Media priorities give reason for worry

It seems that the media is on its final legs with regards to the tsunami disaster that devastated so many countries five weeks ago. While many will claim this is an injustice to those who have suffered, many will also be relieved they will no longer be bombarded with the same horrifying images day in and day out.

There’s nothing wrong with supporting either of the above schools of thought. At a university student newspaper it would be assumed that, by now, we have exhausted all possible angles pertaining to one of the most significant natural disasters since the dawn of mankind.

So, have we really explored all angles? Well, there will almost certainly be some far-reaching points of view and less significant relief efforts out there that could be included, but we’re relatively satisfied we’ve done our part. That’s not intended to be arrogant or self-righteous, we could always do more, but there really is only so much that can be said while keeping the story relevant and connected to the lives of thousands of Concordians.

However, for those out there who have donated to the cause in an effort to help the suffering, there will still be a sense of unfinished business with the matter. It would be hoped the Concordian population that helped the school raise over $260,000 for relief thus far, would remain eager to stay informed about the allocation of the funds. It would also be expected that mainstream media would do its best to keep us all informed about progress made over the last 38 days in helping to rebuild the lives of the victims.

When taking into consideration the past week in news, it’s no surprise that tsunami-related stories have been bumped down a few notches in their significance. With the historic election that took place in Iraq, where millions of people looked past death threats made by insurgents and went to the polls in hopes of bringing their country a step closer to becoming peaceful and democratic, it’s no wonder. There are also many local concerns that may need to be covered in various cities before delving too deep into foreign relations and politics. This is completely understandable.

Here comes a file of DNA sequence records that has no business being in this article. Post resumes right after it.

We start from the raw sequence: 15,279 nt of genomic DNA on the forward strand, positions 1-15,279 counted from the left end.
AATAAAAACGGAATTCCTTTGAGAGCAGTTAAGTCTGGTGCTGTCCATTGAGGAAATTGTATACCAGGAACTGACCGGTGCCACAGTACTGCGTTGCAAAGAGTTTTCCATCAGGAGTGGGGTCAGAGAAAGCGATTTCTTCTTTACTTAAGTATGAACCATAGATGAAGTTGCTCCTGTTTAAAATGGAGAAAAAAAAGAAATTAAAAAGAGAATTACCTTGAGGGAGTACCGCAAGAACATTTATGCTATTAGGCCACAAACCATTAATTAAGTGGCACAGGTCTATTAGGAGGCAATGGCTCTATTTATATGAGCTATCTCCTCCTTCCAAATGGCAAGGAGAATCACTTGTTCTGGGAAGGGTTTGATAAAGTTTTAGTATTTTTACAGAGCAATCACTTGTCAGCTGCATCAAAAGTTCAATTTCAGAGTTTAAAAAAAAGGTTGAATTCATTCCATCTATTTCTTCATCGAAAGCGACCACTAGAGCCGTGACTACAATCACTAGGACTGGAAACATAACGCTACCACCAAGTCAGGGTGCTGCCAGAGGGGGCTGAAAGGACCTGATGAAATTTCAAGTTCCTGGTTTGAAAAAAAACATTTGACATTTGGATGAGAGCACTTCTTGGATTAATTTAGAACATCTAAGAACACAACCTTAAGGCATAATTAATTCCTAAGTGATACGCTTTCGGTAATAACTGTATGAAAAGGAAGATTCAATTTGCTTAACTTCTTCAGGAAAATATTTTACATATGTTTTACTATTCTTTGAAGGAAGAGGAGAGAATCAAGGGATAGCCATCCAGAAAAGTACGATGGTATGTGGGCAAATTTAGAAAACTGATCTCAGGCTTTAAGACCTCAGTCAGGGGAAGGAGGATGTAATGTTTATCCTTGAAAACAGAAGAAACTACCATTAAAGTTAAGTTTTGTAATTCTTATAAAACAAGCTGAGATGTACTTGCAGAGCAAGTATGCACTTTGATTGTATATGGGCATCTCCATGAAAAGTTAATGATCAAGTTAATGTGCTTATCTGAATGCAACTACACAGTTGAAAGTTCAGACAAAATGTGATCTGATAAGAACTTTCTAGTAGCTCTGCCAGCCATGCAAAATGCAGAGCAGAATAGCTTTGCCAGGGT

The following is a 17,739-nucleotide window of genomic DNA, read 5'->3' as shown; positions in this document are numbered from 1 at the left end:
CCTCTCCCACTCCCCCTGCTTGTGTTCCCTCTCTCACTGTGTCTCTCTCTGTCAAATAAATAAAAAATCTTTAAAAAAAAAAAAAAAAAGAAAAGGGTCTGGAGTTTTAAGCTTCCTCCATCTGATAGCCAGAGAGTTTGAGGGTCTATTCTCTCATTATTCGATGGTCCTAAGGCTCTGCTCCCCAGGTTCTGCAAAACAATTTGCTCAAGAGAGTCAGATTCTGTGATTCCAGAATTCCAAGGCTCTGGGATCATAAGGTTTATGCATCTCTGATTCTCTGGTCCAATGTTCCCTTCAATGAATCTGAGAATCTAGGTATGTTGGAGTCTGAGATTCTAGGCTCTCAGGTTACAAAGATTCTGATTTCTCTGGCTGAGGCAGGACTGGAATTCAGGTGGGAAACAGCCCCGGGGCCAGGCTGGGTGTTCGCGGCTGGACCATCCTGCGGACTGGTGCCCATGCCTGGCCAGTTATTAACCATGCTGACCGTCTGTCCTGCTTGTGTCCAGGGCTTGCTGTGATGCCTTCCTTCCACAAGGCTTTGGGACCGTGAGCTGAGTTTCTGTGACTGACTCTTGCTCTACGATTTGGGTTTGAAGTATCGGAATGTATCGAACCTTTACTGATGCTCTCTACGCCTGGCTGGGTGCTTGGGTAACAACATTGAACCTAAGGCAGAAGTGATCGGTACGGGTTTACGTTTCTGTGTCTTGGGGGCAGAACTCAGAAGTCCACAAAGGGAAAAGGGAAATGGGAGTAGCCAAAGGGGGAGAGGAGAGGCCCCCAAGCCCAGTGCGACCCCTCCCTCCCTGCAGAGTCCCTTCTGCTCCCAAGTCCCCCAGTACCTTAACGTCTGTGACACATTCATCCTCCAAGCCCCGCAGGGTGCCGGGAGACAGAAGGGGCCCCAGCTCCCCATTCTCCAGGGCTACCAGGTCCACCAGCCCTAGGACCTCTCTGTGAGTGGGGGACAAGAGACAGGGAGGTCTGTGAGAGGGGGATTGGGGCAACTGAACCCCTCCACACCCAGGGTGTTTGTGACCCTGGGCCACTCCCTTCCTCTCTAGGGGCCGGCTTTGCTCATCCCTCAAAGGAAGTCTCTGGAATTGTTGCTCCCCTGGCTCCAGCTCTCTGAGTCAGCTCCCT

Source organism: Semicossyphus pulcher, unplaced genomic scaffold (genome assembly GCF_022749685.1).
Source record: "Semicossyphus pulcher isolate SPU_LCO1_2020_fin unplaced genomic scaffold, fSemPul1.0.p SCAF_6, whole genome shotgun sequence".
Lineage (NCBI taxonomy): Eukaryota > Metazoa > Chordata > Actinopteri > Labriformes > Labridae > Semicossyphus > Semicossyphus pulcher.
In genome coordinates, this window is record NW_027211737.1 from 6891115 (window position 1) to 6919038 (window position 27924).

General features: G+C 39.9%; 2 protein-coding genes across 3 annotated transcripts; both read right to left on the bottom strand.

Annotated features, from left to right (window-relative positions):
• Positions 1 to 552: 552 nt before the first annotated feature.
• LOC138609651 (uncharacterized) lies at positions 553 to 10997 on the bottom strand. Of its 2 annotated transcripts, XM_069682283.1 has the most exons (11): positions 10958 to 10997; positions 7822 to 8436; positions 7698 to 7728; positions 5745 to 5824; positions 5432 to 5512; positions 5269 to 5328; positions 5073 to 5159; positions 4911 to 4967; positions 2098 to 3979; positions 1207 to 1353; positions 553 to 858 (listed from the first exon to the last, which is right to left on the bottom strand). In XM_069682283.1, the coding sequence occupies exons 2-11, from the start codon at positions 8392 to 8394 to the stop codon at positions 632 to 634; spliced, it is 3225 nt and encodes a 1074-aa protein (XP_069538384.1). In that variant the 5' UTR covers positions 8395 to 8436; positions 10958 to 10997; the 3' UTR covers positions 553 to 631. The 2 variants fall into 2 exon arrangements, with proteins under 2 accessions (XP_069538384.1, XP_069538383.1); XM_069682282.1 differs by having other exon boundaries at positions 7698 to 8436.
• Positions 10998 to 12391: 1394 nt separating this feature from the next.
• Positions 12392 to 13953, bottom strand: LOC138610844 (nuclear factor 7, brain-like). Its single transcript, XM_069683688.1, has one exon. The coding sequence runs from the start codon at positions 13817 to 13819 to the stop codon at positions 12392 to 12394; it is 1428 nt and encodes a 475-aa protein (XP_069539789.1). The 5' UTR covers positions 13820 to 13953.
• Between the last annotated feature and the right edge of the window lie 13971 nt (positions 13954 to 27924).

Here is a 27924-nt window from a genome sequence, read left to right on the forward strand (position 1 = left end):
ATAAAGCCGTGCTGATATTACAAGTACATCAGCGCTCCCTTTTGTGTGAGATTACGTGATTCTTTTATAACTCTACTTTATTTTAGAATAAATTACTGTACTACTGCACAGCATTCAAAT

In Montreal, for instance, we’re worried about where our new superhospital is going to be built, or if it will even get off the ground at all. Then there’s the story of private Jewish schools trying to organize cultural exchanges with public schools, despite the Education Minister nixing plans to give about $10 million to the project. We have our own issues that take precedent, and there’s nothing wrong with that. But there is a ‘however’ to all this.

There was an article printed in The Gazette on Tuesday (Feb.1) about the 800,000 Indonesians that require food aid from the United Nations. The story appeared on page A14 of the paper, which isn’t so bad, considering that it was on the lead page of the WORLD section. The bigger problem has something to do with the fact that the world section of so many publications in North America takes a backseat to local political conflicts.

Also featured on A14 was the story of a UN report that determined no genocide has occurred in Darfur, and we all know how the western world has responded to past cases of genocide or potential genocide. Although last week’s editorial stated that there should be a growing sense of optimism about our dealings with the third world, in retrospect, the sentiment was fleeting at best. Page A14 did a wonderful job of bringing this journalist back from a temporary state of delusional hopefulness.

Maybe it would even be possible to overlook the placement of the section if an effort was being made to draw the readers into that part of the publication. However, on this page, with two stories explaining the hardships facing two different populations, there is also a story about how monkeys like to watch porn. So, which one of these was advertised on the front page of the paper? You guessed it – the monkey porn.


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